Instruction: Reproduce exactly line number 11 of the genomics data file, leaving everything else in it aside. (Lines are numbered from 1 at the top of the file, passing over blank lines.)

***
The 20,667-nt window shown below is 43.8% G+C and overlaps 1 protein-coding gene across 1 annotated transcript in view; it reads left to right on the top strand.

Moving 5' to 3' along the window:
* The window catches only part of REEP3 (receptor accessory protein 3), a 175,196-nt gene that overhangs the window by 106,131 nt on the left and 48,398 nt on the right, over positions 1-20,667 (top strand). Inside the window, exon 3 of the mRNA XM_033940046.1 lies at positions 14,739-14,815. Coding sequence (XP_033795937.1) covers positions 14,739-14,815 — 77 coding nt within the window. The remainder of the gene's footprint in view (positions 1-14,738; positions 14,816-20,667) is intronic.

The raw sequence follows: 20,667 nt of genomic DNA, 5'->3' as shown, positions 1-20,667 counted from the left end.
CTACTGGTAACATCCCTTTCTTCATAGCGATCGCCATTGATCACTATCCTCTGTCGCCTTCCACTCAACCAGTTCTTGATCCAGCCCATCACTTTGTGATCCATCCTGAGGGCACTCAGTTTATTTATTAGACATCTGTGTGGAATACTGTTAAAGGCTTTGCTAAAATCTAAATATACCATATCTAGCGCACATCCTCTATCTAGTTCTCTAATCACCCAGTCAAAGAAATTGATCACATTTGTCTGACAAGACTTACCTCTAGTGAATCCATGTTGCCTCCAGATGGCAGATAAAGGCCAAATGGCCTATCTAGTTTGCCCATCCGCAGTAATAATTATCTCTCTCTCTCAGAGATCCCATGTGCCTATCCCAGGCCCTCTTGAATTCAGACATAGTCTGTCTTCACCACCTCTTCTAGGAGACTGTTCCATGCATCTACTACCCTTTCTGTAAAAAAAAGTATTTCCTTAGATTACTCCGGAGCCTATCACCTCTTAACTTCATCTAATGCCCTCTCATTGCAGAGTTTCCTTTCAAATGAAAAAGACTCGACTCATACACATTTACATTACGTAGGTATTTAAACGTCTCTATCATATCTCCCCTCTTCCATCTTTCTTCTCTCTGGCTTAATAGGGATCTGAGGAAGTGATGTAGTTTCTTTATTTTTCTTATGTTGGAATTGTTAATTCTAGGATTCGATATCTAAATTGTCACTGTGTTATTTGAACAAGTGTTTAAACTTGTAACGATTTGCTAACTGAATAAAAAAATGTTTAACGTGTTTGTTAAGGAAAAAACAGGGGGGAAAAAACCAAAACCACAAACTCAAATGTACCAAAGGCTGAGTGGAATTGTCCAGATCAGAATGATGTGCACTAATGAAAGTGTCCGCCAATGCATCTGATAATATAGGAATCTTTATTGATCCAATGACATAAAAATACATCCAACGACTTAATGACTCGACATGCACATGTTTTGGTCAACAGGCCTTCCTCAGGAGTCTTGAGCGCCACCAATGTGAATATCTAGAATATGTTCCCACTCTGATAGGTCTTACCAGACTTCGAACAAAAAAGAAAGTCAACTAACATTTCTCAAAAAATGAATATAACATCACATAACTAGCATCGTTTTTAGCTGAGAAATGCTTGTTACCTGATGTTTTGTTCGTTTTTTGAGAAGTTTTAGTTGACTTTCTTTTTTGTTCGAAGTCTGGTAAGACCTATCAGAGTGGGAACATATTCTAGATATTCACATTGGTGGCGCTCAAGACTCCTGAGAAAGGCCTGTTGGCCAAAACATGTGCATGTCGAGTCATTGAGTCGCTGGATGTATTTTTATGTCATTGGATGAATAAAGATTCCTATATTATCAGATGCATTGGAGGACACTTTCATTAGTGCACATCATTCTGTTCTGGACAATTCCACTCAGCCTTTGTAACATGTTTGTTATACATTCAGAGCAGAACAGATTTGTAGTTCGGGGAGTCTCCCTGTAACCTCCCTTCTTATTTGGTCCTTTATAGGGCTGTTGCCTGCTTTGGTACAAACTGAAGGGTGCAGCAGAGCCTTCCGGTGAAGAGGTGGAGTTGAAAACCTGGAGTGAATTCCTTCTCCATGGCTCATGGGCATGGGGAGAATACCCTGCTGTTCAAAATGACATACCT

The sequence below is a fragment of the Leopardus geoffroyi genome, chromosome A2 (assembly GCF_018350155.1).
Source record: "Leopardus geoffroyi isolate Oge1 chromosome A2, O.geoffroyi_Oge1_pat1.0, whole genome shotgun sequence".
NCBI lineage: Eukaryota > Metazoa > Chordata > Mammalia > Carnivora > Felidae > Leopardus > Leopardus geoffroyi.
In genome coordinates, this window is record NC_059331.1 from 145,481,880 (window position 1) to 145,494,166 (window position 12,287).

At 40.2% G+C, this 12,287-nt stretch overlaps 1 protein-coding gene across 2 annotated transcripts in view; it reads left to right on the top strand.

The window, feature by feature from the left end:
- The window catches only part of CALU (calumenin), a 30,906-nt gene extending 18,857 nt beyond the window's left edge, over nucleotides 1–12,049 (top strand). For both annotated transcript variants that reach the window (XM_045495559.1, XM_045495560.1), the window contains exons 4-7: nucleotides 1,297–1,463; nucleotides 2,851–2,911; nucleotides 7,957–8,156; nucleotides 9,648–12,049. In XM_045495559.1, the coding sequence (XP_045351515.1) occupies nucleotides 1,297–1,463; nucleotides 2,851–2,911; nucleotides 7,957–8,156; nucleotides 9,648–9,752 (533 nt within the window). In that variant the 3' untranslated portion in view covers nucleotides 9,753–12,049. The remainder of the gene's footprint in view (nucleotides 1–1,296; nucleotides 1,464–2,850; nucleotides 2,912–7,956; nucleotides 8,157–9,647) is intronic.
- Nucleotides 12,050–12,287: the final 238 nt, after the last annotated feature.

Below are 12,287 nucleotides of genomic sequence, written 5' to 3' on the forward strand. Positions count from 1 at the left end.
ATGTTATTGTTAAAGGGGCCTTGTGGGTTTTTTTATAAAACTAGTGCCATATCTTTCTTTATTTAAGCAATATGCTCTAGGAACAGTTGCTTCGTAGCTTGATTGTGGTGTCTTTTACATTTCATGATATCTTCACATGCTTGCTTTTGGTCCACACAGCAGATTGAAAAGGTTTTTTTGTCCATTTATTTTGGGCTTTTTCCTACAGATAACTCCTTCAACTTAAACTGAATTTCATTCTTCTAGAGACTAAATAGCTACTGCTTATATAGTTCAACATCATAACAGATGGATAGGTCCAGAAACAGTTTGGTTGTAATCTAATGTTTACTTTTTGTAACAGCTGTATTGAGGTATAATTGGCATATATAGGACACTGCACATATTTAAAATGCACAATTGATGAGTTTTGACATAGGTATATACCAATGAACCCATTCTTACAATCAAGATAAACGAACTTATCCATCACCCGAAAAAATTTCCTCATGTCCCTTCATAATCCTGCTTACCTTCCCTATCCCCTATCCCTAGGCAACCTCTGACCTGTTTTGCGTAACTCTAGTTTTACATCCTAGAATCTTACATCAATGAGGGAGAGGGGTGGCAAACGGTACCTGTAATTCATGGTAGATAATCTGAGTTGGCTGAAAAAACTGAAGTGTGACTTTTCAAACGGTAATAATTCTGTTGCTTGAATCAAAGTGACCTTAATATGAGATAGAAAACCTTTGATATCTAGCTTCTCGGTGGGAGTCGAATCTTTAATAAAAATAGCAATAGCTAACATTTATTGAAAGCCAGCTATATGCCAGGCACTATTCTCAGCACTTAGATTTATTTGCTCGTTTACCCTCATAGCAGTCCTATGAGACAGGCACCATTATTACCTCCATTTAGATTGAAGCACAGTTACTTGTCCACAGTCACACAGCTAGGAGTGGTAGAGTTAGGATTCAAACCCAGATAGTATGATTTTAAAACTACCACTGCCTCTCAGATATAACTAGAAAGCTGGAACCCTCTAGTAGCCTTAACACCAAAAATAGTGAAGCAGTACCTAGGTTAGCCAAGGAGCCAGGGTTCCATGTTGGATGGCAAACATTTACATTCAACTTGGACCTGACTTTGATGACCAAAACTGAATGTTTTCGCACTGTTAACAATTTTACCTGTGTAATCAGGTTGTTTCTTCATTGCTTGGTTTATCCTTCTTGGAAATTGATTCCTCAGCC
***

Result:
The window, feature by feature from the left end: